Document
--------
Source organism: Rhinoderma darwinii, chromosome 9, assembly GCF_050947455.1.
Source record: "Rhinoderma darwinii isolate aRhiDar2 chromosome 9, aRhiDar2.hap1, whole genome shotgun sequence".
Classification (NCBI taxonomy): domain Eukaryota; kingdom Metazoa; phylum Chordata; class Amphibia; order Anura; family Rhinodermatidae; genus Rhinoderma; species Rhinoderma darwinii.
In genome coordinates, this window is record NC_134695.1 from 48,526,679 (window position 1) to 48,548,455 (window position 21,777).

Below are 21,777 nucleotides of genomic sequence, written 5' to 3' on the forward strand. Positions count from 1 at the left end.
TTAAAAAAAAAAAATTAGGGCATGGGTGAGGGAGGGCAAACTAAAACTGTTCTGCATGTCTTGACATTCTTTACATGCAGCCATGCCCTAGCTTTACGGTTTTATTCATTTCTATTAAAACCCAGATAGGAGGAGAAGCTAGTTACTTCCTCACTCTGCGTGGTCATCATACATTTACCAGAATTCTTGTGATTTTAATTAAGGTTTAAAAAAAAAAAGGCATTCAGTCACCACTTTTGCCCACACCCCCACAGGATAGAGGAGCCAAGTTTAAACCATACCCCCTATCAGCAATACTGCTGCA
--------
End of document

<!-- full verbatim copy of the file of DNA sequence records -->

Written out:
Source organism: Rhinoderma darwinii, chromosome 9, assembly GCF_050947455.1.
Source record: "Rhinoderma darwinii isolate aRhiDar2 chromosome 9, aRhiDar2.hap1, whole genome shotgun sequence".
Classification (NCBI taxonomy): domain Eukaryota; kingdom Metazoa; phylum Chordata; class Amphibia; order Anura; family Rhinodermatidae; genus Rhinoderma; species Rhinoderma darwinii.
In genome coordinates, this window is record NC_134695.1 from 48,526,679 (window position 1) to 48,548,455 (window position 21,777).

Below are 21,777 nucleotides of genomic sequence, written 5' to 3' on the forward strand. Positions count from 1 at the left end.
TTAAAAAAAAAAAATTAGGGCATGGGTGAGGGAGGGCAAACTAAAACTGTTCTGCATGTCTTGACATTCTTTACATGCAGCCATGCCCTAGCTTTACGGTTTTATTCATTTCTATTAAAACCCAGATAGGAGGAGAAGCTAGTTACTTCCTCACTCTGCGTGGTCATCATACATTTACCAGAATTCTTGTGATTTTAATTAAGGTTTAAAAAAAAAAAGGCATTCAGTCACCACTTTTGCCCACACCCCCACAGGATAGAGGAGCCAAGTTTAAACCATACCCCCTATCAGCAATACTGCTGCA